Powder metallurgy is since many years labeled as a ‘recognized green technology’. Titanium powder, with its unique material properties, makes it even more sustainable when used in game-changing technologies like additive manufacturing (3D-printing).
In the “Powder Metallurgy – Intrinsically Sustainable” report, the Metal Powder Industries Federation compares the 17 manufacturing steps that are required to produce a truck gear using subtractive machining with the mere six that are required using a powder metal-based process – with each less step bringing a saving in energy consumption.
Powder-based net-shape technologies like additive manufacturing also make it possible to merge several components into one – reducing assembly steps and thereby energy consumption. In addition, it often minimizes the use of cutting lubricants and cleaning fluids, although one of the strongest sustainability arguments for additive manufacturing is reducing material waste.
“When printing a component, approximately 95 percent of the powder you put into the process is used, the rest we can recycle in a new melt. Compare that to traditional manufacturing where you start off with a chunk of material and reduce large amounts of chips,” says Mikael Schuisky, Head of Business Unit Additive Manufacturing within Sandvik.
Another environmental advantage is that the production can be undertaken locally, which removes further steps in the supply chain – and reduces transportation.
“You go directly from a digital design to a three-dimensional product. And, if you locate production close to where it’s needed, you can cut down on storage, packaging and transportation of parts,” Mikael Schuisky says.
A shift towards lighter components
Sandvik’s recently launched Osprey® titanium powders are supporting the growing trend of 3D-printing of titanium parts – and the shift towards sustainable manufacturing and lighter components. Apart from reducing material waste, additive manufacturing also enables new design freedom. It opens up for titanium usage in other industries beside aerospace and medical – such as automotive and tooling. For example, CoroMill® 390, a light-weight milling cutter produced by additive manufacturing, is more than 80 percent lighter and up to 200 percent more productive than a subtractive version of the tool.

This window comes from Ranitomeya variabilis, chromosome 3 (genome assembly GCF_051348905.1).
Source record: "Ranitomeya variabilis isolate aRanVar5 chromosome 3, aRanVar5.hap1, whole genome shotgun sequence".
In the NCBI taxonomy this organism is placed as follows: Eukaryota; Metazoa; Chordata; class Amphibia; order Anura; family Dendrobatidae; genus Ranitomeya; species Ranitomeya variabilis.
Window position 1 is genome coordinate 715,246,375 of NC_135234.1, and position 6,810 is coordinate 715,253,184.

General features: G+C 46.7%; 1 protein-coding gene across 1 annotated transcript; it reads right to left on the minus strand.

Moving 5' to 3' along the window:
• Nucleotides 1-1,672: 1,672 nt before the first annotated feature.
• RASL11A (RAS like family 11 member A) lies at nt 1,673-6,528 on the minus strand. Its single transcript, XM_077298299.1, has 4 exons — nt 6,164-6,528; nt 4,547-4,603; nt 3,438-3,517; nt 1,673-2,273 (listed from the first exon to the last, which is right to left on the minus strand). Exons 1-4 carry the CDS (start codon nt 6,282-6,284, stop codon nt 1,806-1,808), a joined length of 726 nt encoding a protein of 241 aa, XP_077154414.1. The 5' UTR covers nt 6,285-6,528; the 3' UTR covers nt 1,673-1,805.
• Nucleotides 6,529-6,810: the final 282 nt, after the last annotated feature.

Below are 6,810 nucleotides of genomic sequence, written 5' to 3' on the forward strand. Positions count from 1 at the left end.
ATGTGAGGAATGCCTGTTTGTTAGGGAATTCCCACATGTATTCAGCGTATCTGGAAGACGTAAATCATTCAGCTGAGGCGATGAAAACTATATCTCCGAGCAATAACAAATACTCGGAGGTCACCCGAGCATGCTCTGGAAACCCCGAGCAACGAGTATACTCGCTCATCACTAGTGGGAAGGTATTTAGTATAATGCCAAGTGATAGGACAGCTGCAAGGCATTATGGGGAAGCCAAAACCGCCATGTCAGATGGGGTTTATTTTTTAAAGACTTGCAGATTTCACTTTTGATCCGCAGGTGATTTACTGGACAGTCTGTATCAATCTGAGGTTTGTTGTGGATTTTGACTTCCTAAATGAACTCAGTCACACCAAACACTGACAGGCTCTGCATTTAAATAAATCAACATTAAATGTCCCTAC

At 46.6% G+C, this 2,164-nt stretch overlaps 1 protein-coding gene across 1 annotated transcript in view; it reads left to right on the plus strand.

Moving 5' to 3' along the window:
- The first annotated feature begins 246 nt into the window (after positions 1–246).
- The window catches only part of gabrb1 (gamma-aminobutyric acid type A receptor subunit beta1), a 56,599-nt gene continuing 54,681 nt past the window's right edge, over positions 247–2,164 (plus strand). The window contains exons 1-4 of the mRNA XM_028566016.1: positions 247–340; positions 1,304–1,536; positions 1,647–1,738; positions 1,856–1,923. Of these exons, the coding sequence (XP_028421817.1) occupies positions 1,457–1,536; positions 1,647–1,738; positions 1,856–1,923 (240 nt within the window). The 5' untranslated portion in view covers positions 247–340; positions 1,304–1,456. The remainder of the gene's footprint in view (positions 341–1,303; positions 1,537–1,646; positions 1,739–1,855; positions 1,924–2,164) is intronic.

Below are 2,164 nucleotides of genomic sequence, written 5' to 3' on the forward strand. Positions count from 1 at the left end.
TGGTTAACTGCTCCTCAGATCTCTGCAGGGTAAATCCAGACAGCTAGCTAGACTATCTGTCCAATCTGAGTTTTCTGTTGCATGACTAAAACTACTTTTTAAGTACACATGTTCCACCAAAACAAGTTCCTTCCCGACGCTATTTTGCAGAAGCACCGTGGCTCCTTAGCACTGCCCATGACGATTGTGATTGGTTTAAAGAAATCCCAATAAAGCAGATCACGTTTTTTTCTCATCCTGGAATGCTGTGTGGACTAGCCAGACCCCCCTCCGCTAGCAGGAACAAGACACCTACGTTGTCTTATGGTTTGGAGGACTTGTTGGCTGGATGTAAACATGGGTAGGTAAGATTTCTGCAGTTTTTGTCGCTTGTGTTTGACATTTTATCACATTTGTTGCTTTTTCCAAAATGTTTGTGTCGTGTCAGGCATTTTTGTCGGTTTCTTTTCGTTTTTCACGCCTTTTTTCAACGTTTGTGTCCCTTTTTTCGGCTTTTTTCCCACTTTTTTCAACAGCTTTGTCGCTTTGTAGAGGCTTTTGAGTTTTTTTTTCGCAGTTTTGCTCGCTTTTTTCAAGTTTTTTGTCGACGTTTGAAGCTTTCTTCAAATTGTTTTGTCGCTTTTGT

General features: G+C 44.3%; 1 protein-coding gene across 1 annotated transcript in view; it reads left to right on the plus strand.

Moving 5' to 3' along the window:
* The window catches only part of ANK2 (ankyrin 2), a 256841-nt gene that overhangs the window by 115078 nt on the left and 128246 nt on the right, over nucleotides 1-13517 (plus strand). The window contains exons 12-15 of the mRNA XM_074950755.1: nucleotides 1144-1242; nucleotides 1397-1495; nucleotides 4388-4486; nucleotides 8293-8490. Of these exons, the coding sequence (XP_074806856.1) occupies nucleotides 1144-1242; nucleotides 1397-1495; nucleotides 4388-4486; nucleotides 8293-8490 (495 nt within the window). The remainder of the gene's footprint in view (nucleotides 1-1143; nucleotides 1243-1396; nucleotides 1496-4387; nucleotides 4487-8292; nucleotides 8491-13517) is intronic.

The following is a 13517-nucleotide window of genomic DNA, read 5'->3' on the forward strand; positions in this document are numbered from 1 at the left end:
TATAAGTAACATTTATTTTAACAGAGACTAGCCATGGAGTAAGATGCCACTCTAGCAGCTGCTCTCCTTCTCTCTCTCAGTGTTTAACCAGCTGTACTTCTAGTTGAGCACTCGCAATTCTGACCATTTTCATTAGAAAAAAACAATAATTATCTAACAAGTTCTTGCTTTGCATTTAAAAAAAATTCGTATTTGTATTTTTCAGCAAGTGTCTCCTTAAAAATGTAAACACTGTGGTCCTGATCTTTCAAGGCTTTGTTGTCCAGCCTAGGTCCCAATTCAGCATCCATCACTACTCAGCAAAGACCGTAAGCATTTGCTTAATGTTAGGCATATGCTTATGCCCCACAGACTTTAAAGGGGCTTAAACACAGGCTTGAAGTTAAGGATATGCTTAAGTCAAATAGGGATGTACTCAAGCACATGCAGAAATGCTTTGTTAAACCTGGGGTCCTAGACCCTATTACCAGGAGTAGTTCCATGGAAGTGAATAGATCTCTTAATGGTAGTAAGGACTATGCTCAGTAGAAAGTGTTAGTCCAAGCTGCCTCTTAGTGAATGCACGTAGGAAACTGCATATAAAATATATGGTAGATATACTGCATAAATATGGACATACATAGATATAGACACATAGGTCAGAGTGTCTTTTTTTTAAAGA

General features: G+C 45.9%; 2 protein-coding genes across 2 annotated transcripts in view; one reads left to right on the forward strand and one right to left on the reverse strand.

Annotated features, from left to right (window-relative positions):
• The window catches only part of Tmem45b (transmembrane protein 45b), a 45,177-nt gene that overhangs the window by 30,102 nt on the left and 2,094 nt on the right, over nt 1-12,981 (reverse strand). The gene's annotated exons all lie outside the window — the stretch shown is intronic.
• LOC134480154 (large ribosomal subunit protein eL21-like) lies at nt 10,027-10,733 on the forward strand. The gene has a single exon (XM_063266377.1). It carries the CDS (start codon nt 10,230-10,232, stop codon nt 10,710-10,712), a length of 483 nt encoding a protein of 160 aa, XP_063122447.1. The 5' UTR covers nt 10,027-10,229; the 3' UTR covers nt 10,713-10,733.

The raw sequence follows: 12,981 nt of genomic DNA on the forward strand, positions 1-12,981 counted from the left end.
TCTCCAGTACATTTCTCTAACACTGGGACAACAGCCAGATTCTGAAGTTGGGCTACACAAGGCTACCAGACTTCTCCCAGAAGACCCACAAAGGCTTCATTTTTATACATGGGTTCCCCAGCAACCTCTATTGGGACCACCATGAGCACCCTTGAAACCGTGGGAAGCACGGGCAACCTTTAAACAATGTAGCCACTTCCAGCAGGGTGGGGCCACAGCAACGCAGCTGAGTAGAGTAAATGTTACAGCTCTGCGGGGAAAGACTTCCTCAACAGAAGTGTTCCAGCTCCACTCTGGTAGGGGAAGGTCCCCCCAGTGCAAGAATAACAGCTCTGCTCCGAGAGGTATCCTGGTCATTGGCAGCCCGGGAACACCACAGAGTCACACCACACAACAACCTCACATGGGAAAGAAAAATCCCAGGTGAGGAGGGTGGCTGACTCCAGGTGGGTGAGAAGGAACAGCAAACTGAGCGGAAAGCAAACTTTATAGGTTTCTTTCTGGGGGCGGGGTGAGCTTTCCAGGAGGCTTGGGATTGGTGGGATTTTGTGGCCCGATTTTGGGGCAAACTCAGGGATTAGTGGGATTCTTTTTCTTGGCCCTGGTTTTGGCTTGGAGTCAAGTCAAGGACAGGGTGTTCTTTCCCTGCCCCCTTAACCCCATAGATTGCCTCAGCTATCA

“Combining additive manufacturing with the opportunities that comes with a light and strong material like titanium can create enormous sustainability advantages. Weight reduction, for example, is an everlasting issue for the aerospace industry, driven both by fuel cost and carbon footprint. Each kilogram of weight loss on an airplane saves 3,000 US dollars per year in fuel – and can make a great difference for the planet,” says Keith Murray, VP Global Sales, Sandvik Additive Manufacturing.
A recognized green technology
- Powder metallurgy is a “recognized green technology”.
- Almost no waste in shaping of parts – and the surplus powder can be reused.
- The net-shape capability of powder metallurgy (in applications like Additive Manufacturing or Metal Injection Molding) means that great energy efficiency can be achieved, by eliminating manufacturing steps.
- Osprey® metal powders contribute in making our customers’ processes and end-products more sustainable.
- Eliminating waste (e.g. when printing a component, about 95% of the powder is used; the rest can be recycled in a new melt).
- Possibility to produce lighter components – reducing fuel consumption and
CO2-emissions in e.g. aerospace or automotive.
- Possibility to merge several components into one – reducing assembly steps and
thereby energy consumption.
- Minimizes use of cutting lubricants and cleaning fluids.
- If you locate production close to where it’s needed, you can cut down on storage, packaging and transportation.
- Part of the raw material for Osprey® metal powders consist of recycled scrap metal – and the manufacturing is based on 100% renewable energy.